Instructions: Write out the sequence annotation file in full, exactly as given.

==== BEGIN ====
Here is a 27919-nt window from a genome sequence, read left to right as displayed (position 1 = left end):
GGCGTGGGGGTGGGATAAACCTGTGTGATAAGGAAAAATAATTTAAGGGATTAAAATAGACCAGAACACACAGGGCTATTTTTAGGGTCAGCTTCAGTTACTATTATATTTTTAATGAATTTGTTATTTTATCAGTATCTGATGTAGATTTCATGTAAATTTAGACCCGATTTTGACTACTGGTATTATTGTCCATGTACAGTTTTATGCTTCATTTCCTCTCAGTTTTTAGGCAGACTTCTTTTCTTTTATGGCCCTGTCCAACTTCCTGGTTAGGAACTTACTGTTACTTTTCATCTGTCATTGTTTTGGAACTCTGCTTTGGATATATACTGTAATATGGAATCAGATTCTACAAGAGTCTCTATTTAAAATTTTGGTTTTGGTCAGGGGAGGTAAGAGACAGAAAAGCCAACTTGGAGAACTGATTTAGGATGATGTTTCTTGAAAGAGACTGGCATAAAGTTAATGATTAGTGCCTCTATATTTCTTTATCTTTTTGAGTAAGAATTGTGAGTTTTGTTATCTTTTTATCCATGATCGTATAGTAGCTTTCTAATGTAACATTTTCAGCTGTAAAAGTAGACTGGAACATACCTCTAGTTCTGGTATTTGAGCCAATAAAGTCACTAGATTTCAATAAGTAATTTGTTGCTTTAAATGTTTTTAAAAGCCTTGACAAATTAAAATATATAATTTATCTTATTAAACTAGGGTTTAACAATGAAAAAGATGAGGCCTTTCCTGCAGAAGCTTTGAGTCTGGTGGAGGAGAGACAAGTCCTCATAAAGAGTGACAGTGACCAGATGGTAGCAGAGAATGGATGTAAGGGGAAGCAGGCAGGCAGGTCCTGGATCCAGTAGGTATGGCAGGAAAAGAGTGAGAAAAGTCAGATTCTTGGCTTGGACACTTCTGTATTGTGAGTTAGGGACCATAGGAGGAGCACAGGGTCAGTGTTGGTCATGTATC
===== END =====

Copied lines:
Here is a 27919-nt window from a genome sequence, read left to right as displayed (position 1 = left end):
GGCGTGGGGGTGGGATAAACCTGTGTGATAAGGAAAAATAATTTAAGGGATTAAAATAGACCAGAACACACAGGGCTATTTTTAGGGTCAGCTTCAGTTACTATTATATTTTTAATGAATTTGTTATTTTATCAGTATCTGATGTAGATTTCATGTAAATTTAGACCCGATTTTGACTACTGGTATTATTGTCCATGTACAGTTTTATGCTTCATTTCCTCTCAGTTTTTAGGCAGACTTCTTTTCTTTTATGGCCCTGTCCAACTTCCTGGTTAGGAACTTACTGTTACTTTTCATCTGTCATTGTTTTGGAACTCTGCTTTGGATATATACTGTAATATGGAATCAGATTCTACAAGAGTCTCTATTTAAAATTTTGGTTTTGGTCAGGGGAGGTAAGAGACAGAAAAGCCAACTTGGAGAACTGATTTAGGATGATGTTTCTTGAAAGAGACTGGCATAAAGTTAATGATTAGTGCCTCTATATTTCTTTATCTTTTTGAGTAAGAATTGTGAGTTTTGTTATCTTTTTATCCATGATCGTATAGTAGCTTTCTAATGTAACATTTTCAGCTGTAAAAGTAGACTGGAACATACCTCTAGTTCTGGTATTTGAGCCAATAAAGTCACTAGATTTCAATAAGTAATTTGTTGCTTTAAATGTTTTTAAAAGCCTTGACAAATTAAAATATATAATTTATCTTATTAAACTAGGGTTTAACAATGAAAAAGATGAGGCCTTTCCTGCAGAAGCTTTGAGTCTGGTGGAGGAGAGACAAGTCCTCATAAAGAGTGACAGTGACCAGATGGTAGCAGAGAATGGATGTAAGGGGAAGCAGGCAGGCAGGTCCTGGATCCAGTAGGTATGGCAGGAAAAGAGTGAGAAAAGTCAGATTCTTGGCTTGGACACTTCTGTATTGTGAGTTAGGGACCATAGGAGGAGCACAGGGTCAGTGTTGGTCATGTATC